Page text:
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(BBC) — Google has been hit with a €1.49bn (£1.28bn) from the EU for blocking rival online search advertisers.
It is the third EU fine for the search and advertising giant in two years.
The case accuses Google of abusing its market dominance by restricting third party rivals from displaying search ads between 2006 and 2016.
In response, Google changed its AdSense contracts with large third parties, giving them more leeway to display competing search ads.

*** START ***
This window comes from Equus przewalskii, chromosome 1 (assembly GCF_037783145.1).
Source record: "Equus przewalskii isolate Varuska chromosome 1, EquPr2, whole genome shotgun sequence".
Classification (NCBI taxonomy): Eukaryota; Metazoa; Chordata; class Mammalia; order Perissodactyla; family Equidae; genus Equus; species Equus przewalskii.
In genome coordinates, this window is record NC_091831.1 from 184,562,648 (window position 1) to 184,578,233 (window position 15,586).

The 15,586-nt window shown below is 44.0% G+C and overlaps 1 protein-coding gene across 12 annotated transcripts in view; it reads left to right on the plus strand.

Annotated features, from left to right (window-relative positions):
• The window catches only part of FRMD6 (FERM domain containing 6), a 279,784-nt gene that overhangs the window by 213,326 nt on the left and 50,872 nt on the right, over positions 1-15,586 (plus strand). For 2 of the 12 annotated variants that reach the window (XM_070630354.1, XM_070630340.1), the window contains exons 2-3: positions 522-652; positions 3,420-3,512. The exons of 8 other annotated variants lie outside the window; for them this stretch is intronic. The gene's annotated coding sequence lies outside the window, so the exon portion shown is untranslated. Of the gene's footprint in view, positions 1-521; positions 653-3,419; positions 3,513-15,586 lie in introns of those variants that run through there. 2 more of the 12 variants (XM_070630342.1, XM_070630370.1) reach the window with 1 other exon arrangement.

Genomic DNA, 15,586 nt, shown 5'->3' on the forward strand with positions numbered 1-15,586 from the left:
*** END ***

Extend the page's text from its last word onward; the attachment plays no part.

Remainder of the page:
Google owner Alphabet makes large amounts of money from advertising – pre-tax profits reached $30.7bn (£23bn) in 2018, up from $12.66bn in 2017.
“Google has cemented its dominance in online search adverts and shielded itself from competitive pressure by imposing anti-competitive contractual restrictions on third-party websites.
“This is illegal under EU antitrust rules,” said EC commissioner Margrethe Vestager,
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